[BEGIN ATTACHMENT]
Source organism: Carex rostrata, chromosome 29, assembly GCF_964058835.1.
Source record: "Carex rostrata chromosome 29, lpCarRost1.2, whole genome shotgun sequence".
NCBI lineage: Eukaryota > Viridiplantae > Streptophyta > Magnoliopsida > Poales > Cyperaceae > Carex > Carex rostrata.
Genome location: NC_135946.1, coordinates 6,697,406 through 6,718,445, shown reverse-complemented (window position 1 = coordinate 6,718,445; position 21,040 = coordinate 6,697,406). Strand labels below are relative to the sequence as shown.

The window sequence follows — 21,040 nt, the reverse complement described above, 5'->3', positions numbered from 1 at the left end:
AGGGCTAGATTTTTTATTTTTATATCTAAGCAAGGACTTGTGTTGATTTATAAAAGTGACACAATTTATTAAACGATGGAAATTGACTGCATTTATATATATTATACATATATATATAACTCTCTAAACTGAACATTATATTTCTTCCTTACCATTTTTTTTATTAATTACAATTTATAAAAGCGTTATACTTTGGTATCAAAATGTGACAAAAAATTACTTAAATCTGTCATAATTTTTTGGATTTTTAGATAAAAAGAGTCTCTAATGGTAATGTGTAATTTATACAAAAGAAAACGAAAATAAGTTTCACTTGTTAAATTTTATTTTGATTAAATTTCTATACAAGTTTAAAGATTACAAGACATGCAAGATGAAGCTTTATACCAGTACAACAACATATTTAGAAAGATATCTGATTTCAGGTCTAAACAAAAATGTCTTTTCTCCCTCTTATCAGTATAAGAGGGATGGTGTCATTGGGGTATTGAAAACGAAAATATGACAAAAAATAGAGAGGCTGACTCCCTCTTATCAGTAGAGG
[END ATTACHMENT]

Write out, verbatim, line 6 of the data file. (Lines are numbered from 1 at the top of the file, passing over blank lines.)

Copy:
AGGGCTAGATTTTTTATTTTTATATCTAAGCAAGGACTTGTGTTGATTTATAAAAGTGACACAATTTATTAAACGATGGAAATTGACTGCATTTATATATATTATACATATATATATAACTCTCTAAACTGAACATTATATTTCTTCCTTACCATTTTTTTTATTAATTACAATTTATAAAAGCGTTATACTTTGGTATCAAAATGTGACAAAAAATTACTTAAATCTGTCATAATTTTTTGGATTTTTAGATAAAAAGAGTCTCTAATGGTAATGTGTAATTTATACAAAAGAAAACGAAAATAAGTTTCACTTGTTAAATTTTATTTTGATTAAATTTCTATACAAGTTTAAAGATTACAAGACATGCAAGATGAAGCTTTATACCAGTACAACAACATATTTAGAAAGATATCTGATTTCAGGTCTAAACAAAAATGTCTTTTCTCCCTCTTATCAGTATAAGAGGGATGGTGTCATTGGGGTATTGAAAACGAAAATATGACAAAAAATAGAGAGGCTGACTCCCTCTTATCAGTAGAGG